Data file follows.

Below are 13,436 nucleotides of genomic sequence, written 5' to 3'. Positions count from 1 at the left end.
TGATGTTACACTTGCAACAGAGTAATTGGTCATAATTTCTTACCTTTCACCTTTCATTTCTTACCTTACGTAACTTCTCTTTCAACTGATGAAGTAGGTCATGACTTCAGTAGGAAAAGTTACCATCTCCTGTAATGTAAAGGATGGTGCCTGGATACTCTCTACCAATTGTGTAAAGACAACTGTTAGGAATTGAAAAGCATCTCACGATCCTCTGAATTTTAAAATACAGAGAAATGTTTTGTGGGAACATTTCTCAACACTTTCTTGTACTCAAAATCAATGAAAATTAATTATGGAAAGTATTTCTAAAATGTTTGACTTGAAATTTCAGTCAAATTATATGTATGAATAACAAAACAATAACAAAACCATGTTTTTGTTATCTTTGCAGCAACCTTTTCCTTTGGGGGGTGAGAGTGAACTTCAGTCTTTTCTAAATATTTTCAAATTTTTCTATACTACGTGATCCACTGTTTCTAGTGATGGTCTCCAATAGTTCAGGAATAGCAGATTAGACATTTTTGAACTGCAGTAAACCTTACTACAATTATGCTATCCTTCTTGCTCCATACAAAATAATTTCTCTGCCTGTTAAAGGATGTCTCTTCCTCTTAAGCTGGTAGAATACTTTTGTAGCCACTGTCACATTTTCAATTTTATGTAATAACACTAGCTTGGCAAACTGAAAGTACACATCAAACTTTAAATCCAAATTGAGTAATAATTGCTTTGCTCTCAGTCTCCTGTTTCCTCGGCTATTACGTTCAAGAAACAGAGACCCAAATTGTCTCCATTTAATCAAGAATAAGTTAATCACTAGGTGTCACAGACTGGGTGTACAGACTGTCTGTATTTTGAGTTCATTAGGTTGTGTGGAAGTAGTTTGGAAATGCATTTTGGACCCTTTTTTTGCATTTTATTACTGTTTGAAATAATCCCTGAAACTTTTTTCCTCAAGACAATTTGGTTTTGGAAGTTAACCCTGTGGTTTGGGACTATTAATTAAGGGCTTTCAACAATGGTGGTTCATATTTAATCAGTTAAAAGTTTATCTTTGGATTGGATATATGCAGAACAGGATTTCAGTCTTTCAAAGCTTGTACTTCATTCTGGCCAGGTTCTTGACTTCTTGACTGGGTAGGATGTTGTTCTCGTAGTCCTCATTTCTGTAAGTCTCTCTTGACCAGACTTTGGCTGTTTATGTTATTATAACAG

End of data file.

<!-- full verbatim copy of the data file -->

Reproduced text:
Below are 13,436 nucleotides of genomic sequence, written 5' to 3'. Positions count from 1 at the left end.
TGATGTTACACTTGCAACAGAGTAATTGGTCATAATTTCTTACCTTTCACCTTTCATTTCTTACCTTACGTAACTTCTCTTTCAACTGATGAAGTAGGTCATGACTTCAGTAGGAAAAGTTACCATCTCCTGTAATGTAAAGGATGGTGCCTGGATACTCTCTACCAATTGTGTAAAGACAACTGTTAGGAATTGAAAAGCATCTCACGATCCTCTGAATTTTAAAATACAGAGAAATGTTTTGTGGGAACATTTCTCAACACTTTCTTGTACTCAAAATCAATGAAAATTAATTATGGAAAGTATTTCTAAAATGTTTGACTTGAAATTTCAGTCAAATTATATGTATGAATAACAAAACAATAACAAAACCATGTTTTTGTTATCTTTGCAGCAACCTTTTCCTTTGGGGGGTGAGAGTGAACTTCAGTCTTTTCTAAATATTTTCAAATTTTTCTATACTACGTGATCCACTGTTTCTAGTGATGGTCTCCAATAGTTCAGGAATAGCAGATTAGACATTTTTGAACTGCAGTAAACCTTACTACAATTATGCTATCCTTCTTGCTCCATACAAAATAATTTCTCTGCCTGTTAAAGGATGTCTCTTCCTCTTAAGCTGGTAGAATACTTTTGTAGCCACTGTCACATTTTCAATTTTATGTAATAACACTAGCTTGGCAAACTGAAAGTACACATCAAACTTTAAATCCAAATTGAGTAATAATTGCTTTGCTCTCAGTCTCCTGTTTCCTCGGCTATTACGTTCAAGAAACAGAGACCCAAATTGTCTCCATTTAATCAAGAATAAGTTAATCACTAGGTGTCACAGACTGGGTGTACAGACTGTCTGTATTTTGAGTTCATTAGGTTGTGTGGAAGTAGTTTGGAAATGCATTTTGGACCCTTTTTTTGCATTTTATTACTGTTTGAAATAATCCCTGAAACTTTTTTCCTCAAGACAATTTGGTTTTGGAAGTTAACCCTGTGGTTTGGGACTATTAATTAAGGGCTTTCAACAATGGTGGTTCATATTTAATCAGTTAAAAGTTTATCTTTGGATTGGATATATGCAGAACAGGATTTCAGTCTTTCAAAGCTTGTACTTCATTCTGGCCAGGTTCTTGACTTCTTGACTGGGTAGGATGTTGTTCTCGTAGTCCTCATTTCTGTAAGTCTCTCTTGACCAGACTTTGGCTGTTTATGTTATTATAACAG